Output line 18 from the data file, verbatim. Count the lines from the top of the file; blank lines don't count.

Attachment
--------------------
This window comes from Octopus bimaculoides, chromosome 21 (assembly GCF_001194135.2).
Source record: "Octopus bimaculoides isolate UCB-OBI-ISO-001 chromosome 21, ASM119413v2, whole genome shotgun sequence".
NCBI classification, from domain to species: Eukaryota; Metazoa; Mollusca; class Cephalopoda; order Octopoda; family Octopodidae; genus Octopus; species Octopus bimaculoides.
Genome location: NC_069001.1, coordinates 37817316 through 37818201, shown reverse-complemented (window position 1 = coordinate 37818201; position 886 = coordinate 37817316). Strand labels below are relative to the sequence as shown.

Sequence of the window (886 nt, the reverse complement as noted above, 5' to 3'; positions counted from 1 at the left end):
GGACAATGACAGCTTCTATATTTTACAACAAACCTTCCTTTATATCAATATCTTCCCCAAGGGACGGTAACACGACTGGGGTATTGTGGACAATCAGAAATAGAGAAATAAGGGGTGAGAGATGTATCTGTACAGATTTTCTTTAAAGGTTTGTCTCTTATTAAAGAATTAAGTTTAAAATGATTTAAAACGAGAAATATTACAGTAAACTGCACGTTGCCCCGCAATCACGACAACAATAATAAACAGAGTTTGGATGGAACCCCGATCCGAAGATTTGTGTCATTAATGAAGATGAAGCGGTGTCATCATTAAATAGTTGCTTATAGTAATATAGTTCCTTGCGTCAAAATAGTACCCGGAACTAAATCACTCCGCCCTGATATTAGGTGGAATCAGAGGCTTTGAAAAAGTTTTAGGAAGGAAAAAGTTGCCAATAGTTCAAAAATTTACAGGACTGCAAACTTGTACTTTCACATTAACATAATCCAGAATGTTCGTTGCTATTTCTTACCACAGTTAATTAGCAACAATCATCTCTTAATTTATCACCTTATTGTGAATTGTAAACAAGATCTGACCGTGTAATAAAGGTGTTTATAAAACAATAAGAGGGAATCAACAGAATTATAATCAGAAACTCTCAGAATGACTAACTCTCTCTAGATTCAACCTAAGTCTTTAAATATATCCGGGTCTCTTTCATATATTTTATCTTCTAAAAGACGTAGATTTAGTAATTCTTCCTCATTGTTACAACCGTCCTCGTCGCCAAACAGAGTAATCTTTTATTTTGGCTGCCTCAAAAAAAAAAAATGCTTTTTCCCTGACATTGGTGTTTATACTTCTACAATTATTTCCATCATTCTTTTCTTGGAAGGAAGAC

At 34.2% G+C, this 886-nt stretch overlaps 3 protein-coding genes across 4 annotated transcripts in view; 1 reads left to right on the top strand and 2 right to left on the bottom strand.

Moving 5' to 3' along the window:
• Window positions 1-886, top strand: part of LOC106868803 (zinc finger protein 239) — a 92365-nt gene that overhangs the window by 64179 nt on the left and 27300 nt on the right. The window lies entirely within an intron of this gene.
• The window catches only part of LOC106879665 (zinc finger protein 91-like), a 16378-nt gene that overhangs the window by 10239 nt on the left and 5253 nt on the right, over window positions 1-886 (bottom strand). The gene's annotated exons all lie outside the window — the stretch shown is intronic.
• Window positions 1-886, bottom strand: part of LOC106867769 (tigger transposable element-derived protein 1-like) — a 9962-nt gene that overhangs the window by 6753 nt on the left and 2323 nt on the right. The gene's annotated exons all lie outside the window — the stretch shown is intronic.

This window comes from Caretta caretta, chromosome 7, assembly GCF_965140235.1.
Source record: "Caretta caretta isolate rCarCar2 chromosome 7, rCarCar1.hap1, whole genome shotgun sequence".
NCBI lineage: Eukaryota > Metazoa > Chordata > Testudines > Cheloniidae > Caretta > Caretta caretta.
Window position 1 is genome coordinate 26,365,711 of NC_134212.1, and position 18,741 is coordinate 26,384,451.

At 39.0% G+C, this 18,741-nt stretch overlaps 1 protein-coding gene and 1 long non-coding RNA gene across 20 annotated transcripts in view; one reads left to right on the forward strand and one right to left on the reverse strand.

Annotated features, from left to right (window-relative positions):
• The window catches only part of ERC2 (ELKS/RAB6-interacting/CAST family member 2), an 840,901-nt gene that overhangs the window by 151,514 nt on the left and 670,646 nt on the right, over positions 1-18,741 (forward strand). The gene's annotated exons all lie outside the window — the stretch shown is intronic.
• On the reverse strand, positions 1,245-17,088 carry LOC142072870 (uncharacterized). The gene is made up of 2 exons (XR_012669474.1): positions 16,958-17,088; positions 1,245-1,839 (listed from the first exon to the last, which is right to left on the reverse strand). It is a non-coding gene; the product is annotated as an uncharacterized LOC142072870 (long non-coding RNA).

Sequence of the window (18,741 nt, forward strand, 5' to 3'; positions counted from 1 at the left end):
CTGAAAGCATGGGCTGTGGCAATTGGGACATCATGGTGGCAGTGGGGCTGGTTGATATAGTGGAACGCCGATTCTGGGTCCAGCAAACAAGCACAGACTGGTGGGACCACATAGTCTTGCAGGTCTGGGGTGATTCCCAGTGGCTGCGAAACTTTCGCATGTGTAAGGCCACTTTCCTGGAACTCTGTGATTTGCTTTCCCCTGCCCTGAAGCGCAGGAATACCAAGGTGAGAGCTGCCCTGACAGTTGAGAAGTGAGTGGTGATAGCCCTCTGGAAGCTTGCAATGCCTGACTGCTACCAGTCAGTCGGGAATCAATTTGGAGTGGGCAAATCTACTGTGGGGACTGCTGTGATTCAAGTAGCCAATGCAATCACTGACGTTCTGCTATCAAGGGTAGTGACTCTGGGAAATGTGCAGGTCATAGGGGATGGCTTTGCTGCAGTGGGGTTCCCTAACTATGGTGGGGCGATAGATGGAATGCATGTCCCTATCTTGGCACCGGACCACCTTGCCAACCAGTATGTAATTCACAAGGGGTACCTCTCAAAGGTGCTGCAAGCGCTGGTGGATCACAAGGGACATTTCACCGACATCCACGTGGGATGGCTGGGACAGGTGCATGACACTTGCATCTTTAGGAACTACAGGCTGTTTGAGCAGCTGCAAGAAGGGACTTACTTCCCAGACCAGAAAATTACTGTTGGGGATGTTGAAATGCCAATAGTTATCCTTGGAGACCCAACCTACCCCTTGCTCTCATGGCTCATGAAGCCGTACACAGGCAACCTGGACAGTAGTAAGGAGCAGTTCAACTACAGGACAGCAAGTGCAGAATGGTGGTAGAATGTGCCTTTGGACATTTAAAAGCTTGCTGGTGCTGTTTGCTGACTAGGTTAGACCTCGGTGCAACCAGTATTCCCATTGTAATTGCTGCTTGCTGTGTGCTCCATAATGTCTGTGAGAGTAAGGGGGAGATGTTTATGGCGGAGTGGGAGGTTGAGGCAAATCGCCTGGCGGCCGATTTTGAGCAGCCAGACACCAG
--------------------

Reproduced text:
• The window catches only part of ERC2 (ELKS/RAB6-interacting/CAST family member 2), an 840,901-nt gene that overhangs the window by 151,514 nt on the left and 670,646 nt on the right, over positions 1-18,741 (forward strand). The gene's annotated exons all lie outside the window — the stretch shown is intronic.